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Town of Milton gravel pit permit faces court challenge

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Neil Johnson
August 15, 2013

TOWN OF MILTON—The town of Milton is diving into a lawsuit to defend its permit for a gravel pit that apparently lost its developer and shows no immediate signs of moving forward, officials said.

A lawsuit filed May 10 by residents who oppose the gravel pit planned east of North Klug Road is headed for an Aug. 27 hearing in Rock County Court.

The hearing comes after the town turned down residents' proposals that the town's lawyers say would have stalled or halted the pit from being developed.

Attorneys in the suit confirmed they'd be moving forward with a court fight over the town board's controversial April 8 approval of a conditional-use permit for landowner Scott Traynor and the now-defunct Elkhorn gravel pit developer BR Amon & Sons.

The residents, named in the lawsuit as Russ Caley, et al, said in a press release that the town of Milton “ignored its own comprehensive plan” and “illegally approved a conditional-use permit” in a “misuse of power.”

The group is asking Judge Daniel Dillon to revoke the conditional-use permit and to reinstate to the land in question a wetland conservation zoning designation the town threw out last year, paving the way to approve the pit.

The wetland zoning had forced the town in March 2012 to deny an initial permit request for the pit. Reinstating wetland zoning, the residents argue, would prevent the land from ever being developed as a gravel pit.

The residents' lawsuit also argues the town board failed to prove the gravel pit wouild meet the town's zoning criteria, which by town rules includes consideration of impact on the environment, private property and residents.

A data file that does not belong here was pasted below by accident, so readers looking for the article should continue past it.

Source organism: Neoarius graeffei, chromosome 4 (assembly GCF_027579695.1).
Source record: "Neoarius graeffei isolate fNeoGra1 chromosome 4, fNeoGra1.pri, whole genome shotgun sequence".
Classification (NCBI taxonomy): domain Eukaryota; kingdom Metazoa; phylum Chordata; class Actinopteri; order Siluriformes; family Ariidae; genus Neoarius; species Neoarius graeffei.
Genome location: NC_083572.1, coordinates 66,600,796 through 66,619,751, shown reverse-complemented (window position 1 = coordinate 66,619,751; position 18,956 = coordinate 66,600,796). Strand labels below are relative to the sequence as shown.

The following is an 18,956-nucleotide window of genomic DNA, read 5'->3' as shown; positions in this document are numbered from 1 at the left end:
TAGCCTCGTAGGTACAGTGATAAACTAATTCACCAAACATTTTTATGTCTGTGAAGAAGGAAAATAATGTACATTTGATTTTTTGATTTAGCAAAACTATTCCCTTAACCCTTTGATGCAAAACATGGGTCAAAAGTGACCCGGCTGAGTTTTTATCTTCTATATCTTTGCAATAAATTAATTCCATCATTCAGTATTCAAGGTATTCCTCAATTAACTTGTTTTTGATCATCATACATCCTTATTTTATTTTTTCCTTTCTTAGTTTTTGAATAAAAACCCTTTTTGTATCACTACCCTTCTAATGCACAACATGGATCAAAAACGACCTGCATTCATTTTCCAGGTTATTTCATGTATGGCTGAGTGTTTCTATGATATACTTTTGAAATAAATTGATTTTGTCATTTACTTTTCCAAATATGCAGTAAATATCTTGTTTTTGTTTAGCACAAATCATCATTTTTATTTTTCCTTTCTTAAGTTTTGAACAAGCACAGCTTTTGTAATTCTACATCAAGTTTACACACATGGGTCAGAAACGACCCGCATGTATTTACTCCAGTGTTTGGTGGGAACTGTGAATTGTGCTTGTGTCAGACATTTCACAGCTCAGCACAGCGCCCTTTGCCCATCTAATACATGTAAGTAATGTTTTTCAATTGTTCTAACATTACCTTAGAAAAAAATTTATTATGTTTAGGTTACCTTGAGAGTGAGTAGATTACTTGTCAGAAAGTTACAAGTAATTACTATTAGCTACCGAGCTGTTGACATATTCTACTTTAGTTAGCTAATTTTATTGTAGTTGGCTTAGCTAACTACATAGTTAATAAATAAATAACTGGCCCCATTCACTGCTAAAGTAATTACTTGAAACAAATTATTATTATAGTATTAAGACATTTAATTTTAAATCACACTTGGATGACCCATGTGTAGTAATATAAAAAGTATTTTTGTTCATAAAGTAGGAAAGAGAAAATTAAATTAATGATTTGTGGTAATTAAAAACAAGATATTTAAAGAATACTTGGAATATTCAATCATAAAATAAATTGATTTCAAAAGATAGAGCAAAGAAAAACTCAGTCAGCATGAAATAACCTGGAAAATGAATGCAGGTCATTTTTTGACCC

The town in court papers argues it did nothing improper in considering and issuing a conditional-use permit for the gravel pit.

The town late last month shot down a set of proposals by the residents' lawyer, Madison attorney Matthew Fleming, that the two sides resolve the issue out of court.

Meg Vergeront, a Madison attorney chosen by the town's insurers to represent the town, deferred comment to the town's attorney, Dave Moore.

Moore told The Gazette the town had no appetite to dissolve the permit, which, he said, is what the residents' proposal would have required.

“The town did not find it (the residents' proposal) to be satisfactory. It would have meant the town permitting the CUP (conditional use permit) being withdrawn or revoked. The town is not interested in doing that at this point in time. What the town is prepared to do is respond to and get a final resolution on the pending lawsuit,” Moore said.

Fleming, the residents' attorney, said he'd proposed several “concepts,” including one he indicated would have set a deadline for the conditional-use permit to become invalid.

He said none of the proposals would have required the town to give up anything.

“I wasn't asking the town just to give up and roll over for us,” Fleming said. 

He said the two sides had agreed to delay a formal petition to move ahead with the suit. But then talks fell apart.

“We ought to be able to find a way to come to a resolution without litigation, to avoid neighbors and the town spending money,” Fleming said. “The message I got back from the town's attorney is that the town wasn't interested in doing anything (but going forward with the lawsuit).”

Amon & Sons, the developer originally signed onto the conditional-use permit, went into financial receivership in April and began selling off its equipment. Since then, officials said, no one has officially proposed to rekindle a deal to develop a gravel pit along Klug Road.

Residents filed the suit shortly before it was clear Amon & Sons had become insolvent, Fleming said.

Anyone with plans to develop a pit using the existing permit still would need regulatory and zoning approval from Rock County and the state Department of Natural Resources.

Colin Byrnes, who heads code enforcement and planning for Rock County, said this week the county's planning and zoning office has gotten no permit requests for the gravel pit since the town of Milton approved it in April.

Even though nobody is pursuing further approval for the proposed pit, landowner Scott Traynor continues to hold the conditional-use permit. The permit is written so the plans for a pit could be rekindled by any developer, town officials have said.

Fleming said he believes the lack of county and state approval and  the pending lawsuit could squelch interest by others in developing the pit.

“It seems unlikely anyone is gong to come in and step into this hornet's nest,” Fleming said.



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